Can We Control Our Own Happiness?

 

By Gail Schuster, LCSW

Our culture teaches us that happiness is something we should all seek in life. Fairy tales end with the message, “and they all lived happily ever after.” Pharrell Williams’ hit song “Happy” was the most popular single of 2014; back in 1988, the Bobby McFerrin single “Don’t Worry, Be Happy” occupied a place on the Billboard Hot 100 for a full six months. When we wish people well, we often say it in terms of happiness: Happy Birthday, Happy Holidays, even Happy Friday.  Definitions of happiness generally include a range of positive emotions such as joy, pride, contentment and gratitude.

A significant body of research exists on the subject of happiness, and it has yielded results that can be helpful to us in our own pursuit of happiness. For example:

  1. We control about half of our happiness level. Although the exact level will vary from individual to individual, it appears that up to 50 percent of our happiness levels are predetermined by genetics or environment. That means that on average, we each can influence some 40 to 50 percent of our own happiness.
  2. Money doesn’t buy happiness. Once we have sufficient income to pay our bills and maintain the lifestyle to which we’re accustomed, more money generally doesn’t result in more happiness. People who give money away appear to sustain greater levels of happiness over time than those who don’t.
  3. Lottery winnings create only short-term happiness. Winning the lottery makes people happy in the moment, but that happiness fades fairly quickly and then people return to their prior levels of happiness.
  4. Relationships are a key factor in long-term happiness. While research has demonstrated that this effect is strongest for married people, other research has shown that strong social connections with others are important to our own happiness. The more of these we have, generally, the happier we will be. And while marriage is significantly correlated with increased happiness, this is true only in the case of strong, healthy marriages.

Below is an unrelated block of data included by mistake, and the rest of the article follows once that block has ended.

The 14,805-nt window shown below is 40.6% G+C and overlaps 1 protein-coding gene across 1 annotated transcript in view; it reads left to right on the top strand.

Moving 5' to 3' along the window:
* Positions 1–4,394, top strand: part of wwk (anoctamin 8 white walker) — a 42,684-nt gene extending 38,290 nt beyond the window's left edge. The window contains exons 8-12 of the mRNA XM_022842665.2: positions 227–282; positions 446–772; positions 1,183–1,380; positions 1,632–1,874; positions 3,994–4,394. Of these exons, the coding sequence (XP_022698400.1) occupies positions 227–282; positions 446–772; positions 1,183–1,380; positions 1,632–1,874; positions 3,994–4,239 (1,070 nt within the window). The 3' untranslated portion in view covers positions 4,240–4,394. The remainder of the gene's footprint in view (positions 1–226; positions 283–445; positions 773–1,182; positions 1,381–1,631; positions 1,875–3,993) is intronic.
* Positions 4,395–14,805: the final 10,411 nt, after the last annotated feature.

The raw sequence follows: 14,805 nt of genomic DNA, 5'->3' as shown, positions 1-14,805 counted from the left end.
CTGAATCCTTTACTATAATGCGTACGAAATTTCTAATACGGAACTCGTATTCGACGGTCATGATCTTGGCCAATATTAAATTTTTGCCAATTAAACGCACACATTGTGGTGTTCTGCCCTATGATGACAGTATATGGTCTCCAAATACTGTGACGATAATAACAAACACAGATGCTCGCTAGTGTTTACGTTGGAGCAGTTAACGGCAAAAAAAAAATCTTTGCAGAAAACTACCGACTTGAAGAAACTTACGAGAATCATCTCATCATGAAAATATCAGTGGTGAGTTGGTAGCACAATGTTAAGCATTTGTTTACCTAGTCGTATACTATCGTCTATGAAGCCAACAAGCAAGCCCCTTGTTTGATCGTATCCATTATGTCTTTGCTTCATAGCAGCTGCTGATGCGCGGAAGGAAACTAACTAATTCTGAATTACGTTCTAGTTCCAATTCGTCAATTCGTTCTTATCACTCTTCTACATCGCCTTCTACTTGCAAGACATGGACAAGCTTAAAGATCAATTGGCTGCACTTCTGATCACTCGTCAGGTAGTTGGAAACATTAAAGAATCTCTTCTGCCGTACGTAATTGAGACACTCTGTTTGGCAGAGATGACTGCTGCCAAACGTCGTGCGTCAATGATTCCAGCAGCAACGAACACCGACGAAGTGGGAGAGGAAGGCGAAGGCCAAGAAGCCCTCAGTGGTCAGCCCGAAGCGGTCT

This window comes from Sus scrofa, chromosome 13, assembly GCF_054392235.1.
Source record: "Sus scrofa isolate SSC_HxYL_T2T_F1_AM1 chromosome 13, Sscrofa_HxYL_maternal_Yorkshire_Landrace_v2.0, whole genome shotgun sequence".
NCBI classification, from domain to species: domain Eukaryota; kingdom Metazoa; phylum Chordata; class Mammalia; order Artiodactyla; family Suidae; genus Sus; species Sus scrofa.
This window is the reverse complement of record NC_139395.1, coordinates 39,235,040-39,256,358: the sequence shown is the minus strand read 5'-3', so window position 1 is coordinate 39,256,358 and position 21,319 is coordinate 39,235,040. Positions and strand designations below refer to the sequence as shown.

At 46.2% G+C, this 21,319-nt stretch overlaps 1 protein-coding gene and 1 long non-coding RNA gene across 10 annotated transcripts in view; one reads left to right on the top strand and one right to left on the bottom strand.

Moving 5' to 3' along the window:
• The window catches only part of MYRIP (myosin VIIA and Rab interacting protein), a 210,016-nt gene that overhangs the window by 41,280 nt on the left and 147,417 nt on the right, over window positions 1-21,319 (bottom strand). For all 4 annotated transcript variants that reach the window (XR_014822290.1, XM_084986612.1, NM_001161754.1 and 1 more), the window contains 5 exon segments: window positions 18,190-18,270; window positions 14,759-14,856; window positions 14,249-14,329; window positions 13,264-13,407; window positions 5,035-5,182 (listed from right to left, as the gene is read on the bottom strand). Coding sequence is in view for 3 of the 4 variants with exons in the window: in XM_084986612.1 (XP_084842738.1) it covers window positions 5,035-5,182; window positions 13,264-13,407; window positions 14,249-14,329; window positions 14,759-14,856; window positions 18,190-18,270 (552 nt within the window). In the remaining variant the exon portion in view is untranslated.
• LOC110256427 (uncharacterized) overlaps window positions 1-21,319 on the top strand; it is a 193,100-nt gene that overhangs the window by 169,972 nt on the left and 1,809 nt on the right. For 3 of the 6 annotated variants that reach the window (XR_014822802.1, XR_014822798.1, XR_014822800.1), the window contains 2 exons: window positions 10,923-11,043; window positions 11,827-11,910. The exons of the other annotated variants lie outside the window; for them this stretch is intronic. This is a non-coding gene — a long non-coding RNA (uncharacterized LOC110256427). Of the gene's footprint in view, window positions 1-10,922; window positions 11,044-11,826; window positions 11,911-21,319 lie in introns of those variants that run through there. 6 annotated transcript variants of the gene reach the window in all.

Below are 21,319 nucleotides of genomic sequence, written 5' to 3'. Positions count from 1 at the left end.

5. Focus on experiences, not stuff. People who spend their time and money on doing things together — whether it be taking a vacation to someplace other than home or going on an all-day outing to the local zoo — report higher levels of happiness than those who buy a bigger house, a more expensive car or more stuff. This is probably because our memories keep an emotional photograph of the experience, whereas the material things don’t make as big an emotional imprint in our brains.

It is a core value in our culture that happiness is important, but our culture also can send inaccurate signals about what activities lead to happiness. Studies such as those cited here show that while some aspects of happiness are pre-determined, others are not, and we can choose actions that may increase our sense of happiness and contentment.

 


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